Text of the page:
MANILA, Philippines - Former President Gloria Macapagal-Arroyo gained freedom from her hospital arrest after the court allowed her on Wednesday, July 26, to post a P1- million bail.
But this does not mean that the electoral sabotage case filed against Arroyo, which caused her detention at the Veterans Memorial Medical Center (VMMC), is over.
Here's an account of how the case has run so far:
October 3 - Norie Unas, provincial administrator of former Maguindanao Gov Datu Andal Ampatuan Sr from 2001-2009, and other 15 election officers from Maguindanao emerge as witnesses in the joint probe by the Commission on Elections (Comelec) and the Department of Justice (DOJ) on alleged poll fraud in the 2004 presidential elections and 2007 senatorial polls.
November 18 - The Comelec en banc votes in favor of the DOJ-Comelec investigation results, and files an electoral sabotage case against Arroyo and accomplices at the Pasay City Regional Trial Court (RTC) Branch 112 under Judge Jesus Mupas.
The court immediately issues a warrant of arrest against Arroyo, who was ready to leave the country for a medical check-up. She is detained at St. Lukes Hospital due to a lingering back illness.
November 24 - The Arroyo camp asks the court if the former president could be placed under house arrest instead of hospital arrest. The court denies the petition.
November 30 - The court orders Arroyo to be transferred from St. Lukes Hospital to the VMMC.
December 6 - Arroyo is transferred to her new detention in VMMC.
January 24 - Comelec asks the court to transfer Arroyo to a regular detention facility since Arroyo's condition is reportedly improving. The court rejects the motion.
January 25 - The court junks the petition filed by the Arroyo camp which seeks to recall the arrest warrant, saying the warrant of arrest "does not touch the issue of guilt of the former president on the electoral sabotage charges."
February 23 - Arroyo appears in court for her arraignment, and pleads not guilty.
March 2 - The Arroyo camp submits its petition to allow the former president to post bail.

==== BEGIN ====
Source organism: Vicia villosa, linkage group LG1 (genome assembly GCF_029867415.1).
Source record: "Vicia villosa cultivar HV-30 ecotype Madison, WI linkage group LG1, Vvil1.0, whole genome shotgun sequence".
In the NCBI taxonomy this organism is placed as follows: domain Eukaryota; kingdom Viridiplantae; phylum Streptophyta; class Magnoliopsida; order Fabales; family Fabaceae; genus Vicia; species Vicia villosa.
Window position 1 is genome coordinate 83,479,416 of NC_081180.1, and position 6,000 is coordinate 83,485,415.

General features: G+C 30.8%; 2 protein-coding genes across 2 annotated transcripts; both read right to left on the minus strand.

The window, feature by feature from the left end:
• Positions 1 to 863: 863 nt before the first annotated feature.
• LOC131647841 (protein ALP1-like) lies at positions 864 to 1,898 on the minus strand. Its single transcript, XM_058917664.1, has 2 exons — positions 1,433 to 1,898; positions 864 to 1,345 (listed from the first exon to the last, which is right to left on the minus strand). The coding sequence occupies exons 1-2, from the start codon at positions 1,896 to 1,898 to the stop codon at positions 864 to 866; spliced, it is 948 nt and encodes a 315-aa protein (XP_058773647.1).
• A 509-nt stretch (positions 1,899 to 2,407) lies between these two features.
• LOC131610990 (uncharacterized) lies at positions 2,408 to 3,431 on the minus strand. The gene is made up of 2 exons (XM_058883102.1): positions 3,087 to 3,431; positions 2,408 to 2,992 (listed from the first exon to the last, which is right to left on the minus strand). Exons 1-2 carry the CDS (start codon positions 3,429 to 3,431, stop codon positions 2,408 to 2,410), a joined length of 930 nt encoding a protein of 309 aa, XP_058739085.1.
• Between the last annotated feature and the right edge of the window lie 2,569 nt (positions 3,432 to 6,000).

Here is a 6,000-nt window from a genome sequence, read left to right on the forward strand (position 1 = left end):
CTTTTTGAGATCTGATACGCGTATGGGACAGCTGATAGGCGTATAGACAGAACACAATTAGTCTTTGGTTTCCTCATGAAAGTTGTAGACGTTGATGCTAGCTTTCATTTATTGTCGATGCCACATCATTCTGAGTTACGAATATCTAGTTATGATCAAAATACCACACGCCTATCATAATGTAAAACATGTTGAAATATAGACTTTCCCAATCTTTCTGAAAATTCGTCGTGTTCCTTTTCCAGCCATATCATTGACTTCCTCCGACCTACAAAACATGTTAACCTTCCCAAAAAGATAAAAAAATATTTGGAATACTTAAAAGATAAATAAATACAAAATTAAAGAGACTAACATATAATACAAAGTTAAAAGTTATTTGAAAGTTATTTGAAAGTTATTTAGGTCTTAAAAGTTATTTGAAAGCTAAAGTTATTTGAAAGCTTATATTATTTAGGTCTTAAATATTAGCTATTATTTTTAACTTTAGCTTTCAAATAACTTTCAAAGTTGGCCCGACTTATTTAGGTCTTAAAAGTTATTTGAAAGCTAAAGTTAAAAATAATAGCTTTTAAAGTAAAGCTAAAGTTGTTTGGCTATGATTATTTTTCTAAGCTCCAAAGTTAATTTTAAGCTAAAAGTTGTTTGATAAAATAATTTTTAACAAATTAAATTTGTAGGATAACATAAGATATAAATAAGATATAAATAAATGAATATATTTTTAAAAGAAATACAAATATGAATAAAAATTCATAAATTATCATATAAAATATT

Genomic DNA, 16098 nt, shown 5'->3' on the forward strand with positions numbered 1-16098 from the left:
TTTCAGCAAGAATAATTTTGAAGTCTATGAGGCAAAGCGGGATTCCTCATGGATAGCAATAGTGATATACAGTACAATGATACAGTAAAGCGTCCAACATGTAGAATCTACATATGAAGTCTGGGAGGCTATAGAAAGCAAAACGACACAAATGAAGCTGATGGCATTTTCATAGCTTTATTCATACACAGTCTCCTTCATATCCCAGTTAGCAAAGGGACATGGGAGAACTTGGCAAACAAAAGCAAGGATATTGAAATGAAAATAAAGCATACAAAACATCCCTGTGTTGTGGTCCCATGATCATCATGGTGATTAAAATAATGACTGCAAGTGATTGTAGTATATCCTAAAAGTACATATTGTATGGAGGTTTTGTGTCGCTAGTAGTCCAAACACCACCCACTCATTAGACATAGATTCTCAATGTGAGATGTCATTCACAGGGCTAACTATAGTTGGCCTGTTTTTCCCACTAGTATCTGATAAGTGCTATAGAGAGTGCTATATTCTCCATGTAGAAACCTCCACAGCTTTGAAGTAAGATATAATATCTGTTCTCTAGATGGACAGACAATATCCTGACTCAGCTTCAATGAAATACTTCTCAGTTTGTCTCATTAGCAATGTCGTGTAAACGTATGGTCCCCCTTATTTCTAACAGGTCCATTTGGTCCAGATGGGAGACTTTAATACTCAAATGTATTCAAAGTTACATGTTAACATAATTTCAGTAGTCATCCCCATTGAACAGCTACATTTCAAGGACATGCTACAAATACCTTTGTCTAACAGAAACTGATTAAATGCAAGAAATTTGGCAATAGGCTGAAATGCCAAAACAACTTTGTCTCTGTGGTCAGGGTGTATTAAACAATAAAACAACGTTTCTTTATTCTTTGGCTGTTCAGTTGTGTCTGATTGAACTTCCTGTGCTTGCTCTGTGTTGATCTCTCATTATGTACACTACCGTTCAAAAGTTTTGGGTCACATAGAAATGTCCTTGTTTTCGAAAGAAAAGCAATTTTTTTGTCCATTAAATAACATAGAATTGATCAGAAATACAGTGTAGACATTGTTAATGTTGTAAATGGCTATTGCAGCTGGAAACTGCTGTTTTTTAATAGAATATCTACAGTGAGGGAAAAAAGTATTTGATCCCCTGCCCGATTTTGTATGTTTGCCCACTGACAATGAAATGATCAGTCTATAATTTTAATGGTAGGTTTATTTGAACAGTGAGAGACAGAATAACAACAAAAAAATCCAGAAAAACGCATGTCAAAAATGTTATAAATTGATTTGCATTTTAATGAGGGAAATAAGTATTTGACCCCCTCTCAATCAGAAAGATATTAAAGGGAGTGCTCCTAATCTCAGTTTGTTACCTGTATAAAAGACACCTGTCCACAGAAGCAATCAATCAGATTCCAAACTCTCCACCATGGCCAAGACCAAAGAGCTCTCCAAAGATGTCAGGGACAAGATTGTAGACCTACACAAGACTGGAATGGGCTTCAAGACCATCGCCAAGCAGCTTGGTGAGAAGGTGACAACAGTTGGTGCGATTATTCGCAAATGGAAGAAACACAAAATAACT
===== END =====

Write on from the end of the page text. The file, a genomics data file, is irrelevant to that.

March 15 - The first hearing on the petition to bail ends with the lengthy marking of evidences. The prosecution reportedly intended to submit 249 evidentiary exhibits and 42 witnesses, 12 of whom will be presented during the bail hearings.
March 27 - Comelec presents employees Juan Vergel Soriano (records section) and Retzie Villena (human resource management office) in court to identify election documents purportedly showing the tampering of votes. However, they tell the court that they have no knowledge of the alleged tampering of votes in Maguindanao.
May 31 - Comelec fails to present its two witnesses, Unas and Maguindanao elections officer Russam Mabang. Comelec says that Mabang had gone missing after initially agreeing to testify, while Unas has to be protected due to an alleged shoot-to-kill order against him. Judge Mupas orders the termination of the prosecution's presentation of witnesses.
June 1 - Comelec files a motion to allow Unas and Mabang to appear again in court.
June 5 - Comelec announces that Mubang has backed out as witness.
June 14 - Unas appears in court, and testifies that Arroyo had instructed the governor to ensure a 12-0 victory for the administration's 2007 senatorial candidates. He adds that he even accompanied Ampatuan to Malacañang for a dinner meeting with Arroyo a few days before the 2007 elections.
Photo by Paterno Esmaquel II